Beach at Eichholz
A popular jump-in point is Eichholz, the urban campsite where I've pitched my tent. From here, it's a roughly mile-long float/swim to the city center. There is a ritual of getting in, of building yourself up mentally. People stand knee-deep in the water like wildebeest amassing at a crocodile-infested river, waiting for some instinctive cue to jump.
I wade in, feel my feet ache from the cold, and my shins go numb. Inspired by the Swiss yodels, I offer up my best grito and leap into the current. I pop my head out of the water with a deep, "huhuh" –– cold pushing air from my lungs. The flow is so strong I'm already 20 feet downriver. And just as quickly, I am the most purely happy I've been in a year.
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There is a reason we baptize in rivers. They don't just wash away sins, they also take away pretense. Jewellery and expensive clothes cannot be worn; makeup will be wiped off; fashionable hair styles will be undone. Jump into a river and all that's left is yourself.
Because the Aare is so central to Bern life, this clean and clearly wealthy city maintains a welcoming, come-as-you-are feel. Young and old, rich and poor, float down together. Once in the city center, a walking path follows the river back to Eichholz. This path is crowded with hundreds of barefoot and shirtless souls, energized and chatty. I get into conversations with Swiss, Polish, Italians, Americans, and Germans over the course of my several runs down the river. I feel like a kid. I am so happy, so euphoric that I don't eat lunch. I don't notice the cumulative 8 miles I walk in bare feet.
People swimming in the Aare River.
Eventually, the shivering is uncontrollable. I begrudgingly put on dry clothes and head to an outdoor cafe that's part of my campsite. Bratwurst, fries, and beer. The healthy traveller's choice. As I eat, I hear occasional yodelling ring out. It becomes too much to ignore and I make four more runs down the river.
It is dark when I return to my tent, and I sleep heavily. Only once am I awoken: by a yodel moving down the river at 3 a.m.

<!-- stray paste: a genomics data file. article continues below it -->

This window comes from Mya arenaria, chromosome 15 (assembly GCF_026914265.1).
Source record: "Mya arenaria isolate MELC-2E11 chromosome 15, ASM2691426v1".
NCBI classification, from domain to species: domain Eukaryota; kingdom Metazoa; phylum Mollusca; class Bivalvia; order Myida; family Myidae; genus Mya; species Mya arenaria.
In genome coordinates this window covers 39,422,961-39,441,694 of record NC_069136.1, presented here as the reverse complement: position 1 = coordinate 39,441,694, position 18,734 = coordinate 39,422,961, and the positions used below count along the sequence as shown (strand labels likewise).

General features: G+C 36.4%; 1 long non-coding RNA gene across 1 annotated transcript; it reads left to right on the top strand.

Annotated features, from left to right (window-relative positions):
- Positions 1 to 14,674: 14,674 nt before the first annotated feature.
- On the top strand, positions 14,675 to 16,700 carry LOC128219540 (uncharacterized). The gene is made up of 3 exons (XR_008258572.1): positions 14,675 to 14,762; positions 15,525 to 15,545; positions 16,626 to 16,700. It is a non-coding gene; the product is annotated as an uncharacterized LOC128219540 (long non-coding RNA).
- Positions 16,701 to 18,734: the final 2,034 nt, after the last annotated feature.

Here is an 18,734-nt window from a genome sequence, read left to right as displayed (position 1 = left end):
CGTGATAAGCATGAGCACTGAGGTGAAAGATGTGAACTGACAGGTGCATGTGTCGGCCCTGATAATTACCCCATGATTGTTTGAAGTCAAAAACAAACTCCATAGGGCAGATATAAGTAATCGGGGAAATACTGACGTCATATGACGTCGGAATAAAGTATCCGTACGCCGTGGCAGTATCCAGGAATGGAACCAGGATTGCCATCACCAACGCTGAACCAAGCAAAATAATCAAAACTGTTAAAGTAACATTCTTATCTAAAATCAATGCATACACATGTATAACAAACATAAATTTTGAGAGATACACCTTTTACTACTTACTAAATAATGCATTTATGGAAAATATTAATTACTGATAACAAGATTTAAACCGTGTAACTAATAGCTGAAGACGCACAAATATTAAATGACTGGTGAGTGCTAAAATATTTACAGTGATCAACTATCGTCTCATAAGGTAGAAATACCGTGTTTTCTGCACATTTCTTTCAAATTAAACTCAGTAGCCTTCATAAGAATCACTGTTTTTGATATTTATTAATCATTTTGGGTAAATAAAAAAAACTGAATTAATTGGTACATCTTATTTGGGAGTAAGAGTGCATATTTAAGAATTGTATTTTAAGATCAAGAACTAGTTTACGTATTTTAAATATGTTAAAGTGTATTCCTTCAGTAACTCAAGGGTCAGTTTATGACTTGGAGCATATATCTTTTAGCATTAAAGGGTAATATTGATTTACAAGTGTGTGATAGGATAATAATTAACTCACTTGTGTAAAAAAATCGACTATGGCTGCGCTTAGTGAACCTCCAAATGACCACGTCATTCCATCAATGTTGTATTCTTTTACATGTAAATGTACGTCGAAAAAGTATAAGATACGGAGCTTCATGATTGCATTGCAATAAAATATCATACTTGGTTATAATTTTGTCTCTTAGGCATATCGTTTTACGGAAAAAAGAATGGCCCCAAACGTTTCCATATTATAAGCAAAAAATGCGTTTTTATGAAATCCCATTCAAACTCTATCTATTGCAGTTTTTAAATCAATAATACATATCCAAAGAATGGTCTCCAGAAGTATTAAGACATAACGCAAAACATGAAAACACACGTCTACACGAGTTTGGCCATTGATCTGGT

If you walk 12 miles on hot pavement with bare feet you will feel it the next day. Especially if you are riding a motorcycle on the German autobahn. Europe is still in a heatwave and the temperature hits 37C (98F). The discomfort is exacerbated by the stinging heat that comes off the V-Strom's engine when cruising at 100 mph.
The Strom itself has no problems, of course. Even when I push the bike to 130 mph the engine never feels overworked. But it does produce heat and I am struggling. My feet are blistered from the day before; the heat from the exhaust comes up through my boots and causes intense pain.
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The Swiss capital of Bern is surprisingly beautiful.
Whatever good time I'm making by travelling at such high speed is lost in the need to stop and rest often. At a gas station near Offenburg I meet a couple from Scotland who are touring on a Honda Super Blackbird (aka CBR1100XX). The woman is lying on the ground with her jacket off and riding trousers pushed down to the ankles (she is wearing shorts). She uses a bottle of ice tea to cool her womanly bits.
It's their first time riding in Europe. The man is nonplussed to have discovered the Blackbird is the sort of machine that naturally runs hot.
"Hadn't ever noticed that back home," he says in thick Strathclyde drawl. "Burned me trousers, too."
Nodding at his wife he says: "This one's none too happy with it. Are ya, love?"
The autobahn is hot and mentally draining.